Brady Singer is a starter the Tigers have been following for a year-plus. He’s another of the Florida Gator stars the Tigers have, in the past, slurped up, as they did a year ago when they snagged Alex Faedo.
Singer, though, has struck a good many national appraisers as a nice, mid-rotation guy who doesn’t match Mize in pitch-quality.
And so here the Tigers are, being reminded why baseball, unlike the NFL or NBA, is so harsh on its draft picks, even the best of the best.
It’s a merciless game in which to excel. It isn’t much kinder on scouts whose paychecks are tied to plotting when a kid with all kinds of physical and emotional growth ahead might someday become one of those rare survivors who makes it.
Anyone chasing better odds should consider a game friendlier than baseball’s draft. Say, a casino, where slots and blackjack tables won’t hurt you as badly or for as many years as betting on baseball prospects.
Tigers top 10 candidates
1. Casey Mize, RH starter, Auburn, 6-3, 220: Has had a couple of comparatively — comparatively — rough starts this month. But that’s relative, for sure. He’s thrown almost 100 innings in 2018 and is still firing four good pitches for strikes. No one has been as good as Mize in 2018. Not a pitcher, not a hitter. He’s still the easy pick. Last week: 1.
2. Joey Bart, C, Georgia Tech, 6-3, 225: High-shelf talent Bart possesses, defensively, and offensively. Bart’s batting .361 with 16 homers. He has a 1.113 OPS. He does everything well. Only one thing scares the scouts and analytics gurus: 54 strikeouts in 216 at-bats. That’s a bit heavy when the pitching Bart faces is only going to get tougher. Last week: 2.
3. Brady Singer, RH starter, University of Florida, 6-5, 210: Here’s the fallback should something chase the Tigers from Mize during these closing days. He will make some big-league team a pleasant, every fifth-day option. What teams want with a first overall pick is a pitcher with a high-horsepower pitch or profile. Singer is a safe, early first-rounder but lacks the steam to match Mize. Last week: 6.
4. Alec Bohm, 3B, Wichita State, 6-5, 220: He has the requisite big-league stripe teams insist on from a corner position player: power. That will be good enough for a player of his size and potential to hook on with one of the early-pickers. Last week: 3.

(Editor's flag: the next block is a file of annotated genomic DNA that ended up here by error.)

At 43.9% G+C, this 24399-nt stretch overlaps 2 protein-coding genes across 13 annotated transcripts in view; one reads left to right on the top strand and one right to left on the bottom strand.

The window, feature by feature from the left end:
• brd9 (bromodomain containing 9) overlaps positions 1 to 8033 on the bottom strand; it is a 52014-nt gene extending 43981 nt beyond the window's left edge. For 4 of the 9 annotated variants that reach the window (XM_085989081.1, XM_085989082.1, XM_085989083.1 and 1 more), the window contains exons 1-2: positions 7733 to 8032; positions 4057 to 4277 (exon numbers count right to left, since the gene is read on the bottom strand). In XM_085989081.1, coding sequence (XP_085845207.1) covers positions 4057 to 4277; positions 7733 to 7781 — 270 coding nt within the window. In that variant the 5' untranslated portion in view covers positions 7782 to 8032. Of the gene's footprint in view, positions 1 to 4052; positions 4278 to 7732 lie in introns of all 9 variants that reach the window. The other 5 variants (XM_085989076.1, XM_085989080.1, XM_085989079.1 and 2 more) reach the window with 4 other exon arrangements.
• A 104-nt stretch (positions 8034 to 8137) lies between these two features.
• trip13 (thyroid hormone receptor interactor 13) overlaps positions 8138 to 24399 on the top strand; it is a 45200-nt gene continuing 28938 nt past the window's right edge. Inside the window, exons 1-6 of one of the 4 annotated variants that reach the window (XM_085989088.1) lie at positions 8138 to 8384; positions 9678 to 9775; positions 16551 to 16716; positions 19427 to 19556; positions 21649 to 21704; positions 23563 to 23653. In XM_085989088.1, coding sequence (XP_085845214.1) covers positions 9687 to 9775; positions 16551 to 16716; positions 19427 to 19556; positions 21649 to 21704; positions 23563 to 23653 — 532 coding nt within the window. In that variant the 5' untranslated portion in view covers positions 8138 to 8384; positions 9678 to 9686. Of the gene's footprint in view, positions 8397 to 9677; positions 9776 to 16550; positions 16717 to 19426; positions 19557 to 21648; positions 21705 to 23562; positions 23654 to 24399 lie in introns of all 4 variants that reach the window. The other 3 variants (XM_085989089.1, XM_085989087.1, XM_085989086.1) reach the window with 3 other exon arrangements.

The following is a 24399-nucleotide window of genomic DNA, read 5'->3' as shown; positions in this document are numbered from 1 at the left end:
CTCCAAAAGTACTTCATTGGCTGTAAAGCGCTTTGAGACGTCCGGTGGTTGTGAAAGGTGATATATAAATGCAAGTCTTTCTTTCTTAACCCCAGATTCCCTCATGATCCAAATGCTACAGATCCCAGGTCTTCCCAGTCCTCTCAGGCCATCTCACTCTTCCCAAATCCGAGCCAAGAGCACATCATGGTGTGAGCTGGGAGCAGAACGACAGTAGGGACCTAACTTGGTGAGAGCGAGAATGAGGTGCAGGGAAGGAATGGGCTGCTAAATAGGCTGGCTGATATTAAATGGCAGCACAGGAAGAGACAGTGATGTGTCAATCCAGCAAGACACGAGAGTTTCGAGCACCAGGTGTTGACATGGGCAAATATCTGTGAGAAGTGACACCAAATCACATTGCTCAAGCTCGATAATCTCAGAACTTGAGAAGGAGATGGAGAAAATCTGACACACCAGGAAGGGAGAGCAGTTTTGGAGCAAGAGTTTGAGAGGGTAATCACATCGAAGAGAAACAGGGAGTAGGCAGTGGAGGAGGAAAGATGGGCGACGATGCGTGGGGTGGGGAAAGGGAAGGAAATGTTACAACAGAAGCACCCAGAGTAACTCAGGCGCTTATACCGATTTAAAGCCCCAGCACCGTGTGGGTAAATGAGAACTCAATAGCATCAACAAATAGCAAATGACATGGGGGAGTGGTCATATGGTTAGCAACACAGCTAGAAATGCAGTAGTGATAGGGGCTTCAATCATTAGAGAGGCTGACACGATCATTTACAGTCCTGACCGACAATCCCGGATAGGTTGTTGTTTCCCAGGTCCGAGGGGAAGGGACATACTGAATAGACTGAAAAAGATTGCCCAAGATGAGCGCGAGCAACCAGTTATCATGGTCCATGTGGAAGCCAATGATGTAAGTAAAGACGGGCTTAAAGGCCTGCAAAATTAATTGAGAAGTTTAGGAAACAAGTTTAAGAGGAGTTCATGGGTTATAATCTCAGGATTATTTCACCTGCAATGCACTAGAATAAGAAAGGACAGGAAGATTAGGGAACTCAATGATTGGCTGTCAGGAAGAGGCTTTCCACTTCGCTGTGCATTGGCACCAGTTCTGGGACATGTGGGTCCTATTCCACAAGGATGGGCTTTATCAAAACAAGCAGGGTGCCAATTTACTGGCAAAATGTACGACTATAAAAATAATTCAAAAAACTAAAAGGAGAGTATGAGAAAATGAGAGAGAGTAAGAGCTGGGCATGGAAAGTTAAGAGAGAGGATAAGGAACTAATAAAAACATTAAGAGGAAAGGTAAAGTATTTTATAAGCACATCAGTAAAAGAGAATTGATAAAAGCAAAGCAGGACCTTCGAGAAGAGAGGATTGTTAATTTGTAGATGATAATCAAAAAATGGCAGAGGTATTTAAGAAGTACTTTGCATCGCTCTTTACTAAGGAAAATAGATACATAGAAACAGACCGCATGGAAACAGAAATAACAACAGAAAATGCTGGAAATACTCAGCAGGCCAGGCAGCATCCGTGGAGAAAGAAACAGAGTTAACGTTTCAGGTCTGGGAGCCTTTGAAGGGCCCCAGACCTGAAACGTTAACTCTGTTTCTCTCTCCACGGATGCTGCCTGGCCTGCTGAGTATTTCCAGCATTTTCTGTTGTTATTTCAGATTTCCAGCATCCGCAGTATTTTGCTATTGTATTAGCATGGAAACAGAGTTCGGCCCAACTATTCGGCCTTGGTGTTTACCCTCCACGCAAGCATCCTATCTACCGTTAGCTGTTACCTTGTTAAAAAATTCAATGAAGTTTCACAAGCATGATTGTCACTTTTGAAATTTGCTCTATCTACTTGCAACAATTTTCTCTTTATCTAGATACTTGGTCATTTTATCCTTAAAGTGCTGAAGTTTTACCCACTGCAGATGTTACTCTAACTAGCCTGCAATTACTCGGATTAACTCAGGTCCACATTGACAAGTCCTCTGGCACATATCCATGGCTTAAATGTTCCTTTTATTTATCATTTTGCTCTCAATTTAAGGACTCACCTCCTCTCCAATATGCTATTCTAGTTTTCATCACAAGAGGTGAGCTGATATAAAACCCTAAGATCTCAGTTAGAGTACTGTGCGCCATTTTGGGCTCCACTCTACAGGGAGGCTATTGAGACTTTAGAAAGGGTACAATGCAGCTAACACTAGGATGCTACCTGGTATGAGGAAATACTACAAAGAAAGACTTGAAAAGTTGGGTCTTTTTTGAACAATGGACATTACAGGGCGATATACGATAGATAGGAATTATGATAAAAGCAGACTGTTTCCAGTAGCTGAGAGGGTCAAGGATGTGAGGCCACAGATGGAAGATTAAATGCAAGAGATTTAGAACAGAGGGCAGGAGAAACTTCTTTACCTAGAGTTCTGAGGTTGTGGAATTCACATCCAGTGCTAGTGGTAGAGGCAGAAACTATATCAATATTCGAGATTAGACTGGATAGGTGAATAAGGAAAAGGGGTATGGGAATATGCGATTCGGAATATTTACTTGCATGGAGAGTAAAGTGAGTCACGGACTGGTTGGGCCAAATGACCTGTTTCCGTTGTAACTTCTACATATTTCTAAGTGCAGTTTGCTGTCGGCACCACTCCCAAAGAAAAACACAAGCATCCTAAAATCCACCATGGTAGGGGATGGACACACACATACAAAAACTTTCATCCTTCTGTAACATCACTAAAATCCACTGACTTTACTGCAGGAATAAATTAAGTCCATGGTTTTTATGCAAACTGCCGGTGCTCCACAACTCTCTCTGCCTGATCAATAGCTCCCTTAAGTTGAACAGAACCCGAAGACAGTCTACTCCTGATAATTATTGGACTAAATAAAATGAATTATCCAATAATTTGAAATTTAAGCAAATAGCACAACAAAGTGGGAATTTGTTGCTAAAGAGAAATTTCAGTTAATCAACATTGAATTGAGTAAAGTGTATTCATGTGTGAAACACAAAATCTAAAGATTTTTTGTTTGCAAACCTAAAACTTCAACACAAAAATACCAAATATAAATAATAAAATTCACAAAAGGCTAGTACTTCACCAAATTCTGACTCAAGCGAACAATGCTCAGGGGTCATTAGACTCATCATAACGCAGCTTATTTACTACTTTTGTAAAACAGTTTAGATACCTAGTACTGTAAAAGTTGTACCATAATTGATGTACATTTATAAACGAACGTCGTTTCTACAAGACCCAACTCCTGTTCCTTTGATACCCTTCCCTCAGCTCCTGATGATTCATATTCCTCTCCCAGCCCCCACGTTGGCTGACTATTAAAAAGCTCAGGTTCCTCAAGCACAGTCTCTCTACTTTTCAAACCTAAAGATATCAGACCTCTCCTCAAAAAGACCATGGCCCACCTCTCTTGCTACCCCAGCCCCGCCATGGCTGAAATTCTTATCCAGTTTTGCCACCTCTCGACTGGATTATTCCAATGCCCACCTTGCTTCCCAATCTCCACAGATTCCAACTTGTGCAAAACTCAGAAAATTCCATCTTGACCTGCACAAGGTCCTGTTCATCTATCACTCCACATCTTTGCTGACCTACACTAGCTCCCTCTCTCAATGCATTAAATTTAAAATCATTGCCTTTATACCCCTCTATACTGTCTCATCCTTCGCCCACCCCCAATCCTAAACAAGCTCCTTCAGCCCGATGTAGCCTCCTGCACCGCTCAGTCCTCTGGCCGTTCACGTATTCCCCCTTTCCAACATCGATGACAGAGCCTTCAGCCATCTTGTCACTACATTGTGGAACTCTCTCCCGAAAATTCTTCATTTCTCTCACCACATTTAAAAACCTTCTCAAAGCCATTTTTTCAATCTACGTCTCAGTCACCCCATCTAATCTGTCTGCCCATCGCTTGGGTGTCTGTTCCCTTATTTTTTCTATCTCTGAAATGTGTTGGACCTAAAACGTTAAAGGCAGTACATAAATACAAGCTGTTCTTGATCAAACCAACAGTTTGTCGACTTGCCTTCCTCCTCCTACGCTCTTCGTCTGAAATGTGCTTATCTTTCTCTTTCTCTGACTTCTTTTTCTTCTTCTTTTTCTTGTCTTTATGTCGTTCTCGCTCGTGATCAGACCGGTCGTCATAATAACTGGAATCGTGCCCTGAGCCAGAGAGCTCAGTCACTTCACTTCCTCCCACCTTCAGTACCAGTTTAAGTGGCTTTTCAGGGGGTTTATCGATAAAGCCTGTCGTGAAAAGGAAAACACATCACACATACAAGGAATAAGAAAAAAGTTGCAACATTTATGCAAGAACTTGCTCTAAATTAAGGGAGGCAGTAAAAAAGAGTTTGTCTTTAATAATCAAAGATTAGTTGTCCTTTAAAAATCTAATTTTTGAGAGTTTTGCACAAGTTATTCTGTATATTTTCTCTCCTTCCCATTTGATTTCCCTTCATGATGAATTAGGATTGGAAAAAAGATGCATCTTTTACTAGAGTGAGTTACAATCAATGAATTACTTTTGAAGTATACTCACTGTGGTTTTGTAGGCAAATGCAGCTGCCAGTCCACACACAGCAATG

5. Nick Madrigal, 2B, Oregon State, 5-8, 165: Everyone says he’s another Jose Altuve. He will be — if he adds a full gear of power between now and his big-league debut. But it isn’t in the forecast, which is the only knock — other than a low-throttle arm — on a good hitter and deft glove man. Last week: 4.
6. Logan Gilbert, RH starter, Stetson University, 6-6, 225: Dandy size and talent. Fabulous numbers for the Hatters (what else would be Stetson’s nickname?) and a very handsome rotation addition for whichever team gobbles up Gilbert, probably early in the June 4 flesh feast. Last week: 7.
7. Travis Swaggerty, OF, University of South Alabama, 5-11, 180: This, remember, isn’t the SEC in which South Alabama plays. Neither is it the ACC. Swaggerty hasn’t seen pitching as good as the big-boy conferences wield and still he’s batting only .295 this season. He has power and speed and batting averages don’t reveal everything by any means. But it’s one reason teams aren’t likely to pounce super-early on Swaggerty. Last week: 5.
8. Nolan Gorman, 3B, Sandra Day O’Connor High, Glendale, Ariz., 6-1, 210: Power. There’s a man’s ticket in this game, even if he is in high school. No prospect, college or prep, has Gorman’s capacity to launch baseballs into the heavens. Teams aren’t sure he’ll stick at third base. First base is likely. And it’s tough plotting a teenager’s big-league path when so many bad things can happen in baseball. But he hits the ball a long way. Last week: 8.
9. Jarred Kelenic, OF, Waukesha (Wis.) West High, 6-1, 195: Don’t let this kid make you wince with every scalded ball he rips in ensuing seasons. He’s aching to show all who disrespected him that the problem is theirs, not his. The Tigers are aware. They like so much about Kelenic. But not at 1-1. Last week: 9.
10. Matt Liberatore, LH starter, Mountain Ridge High, Glendale, Ariz., 6-5, 190: Still the likely prize of all prep starters, at least if a vote today were taken. Teams are forever warned not to fall in love with prep pitchers who can be throwing 95 as seniors and 85 a few years later. But that’s not so much the fear with Liberatore, who will go rapidly on June 4. Last week: 10.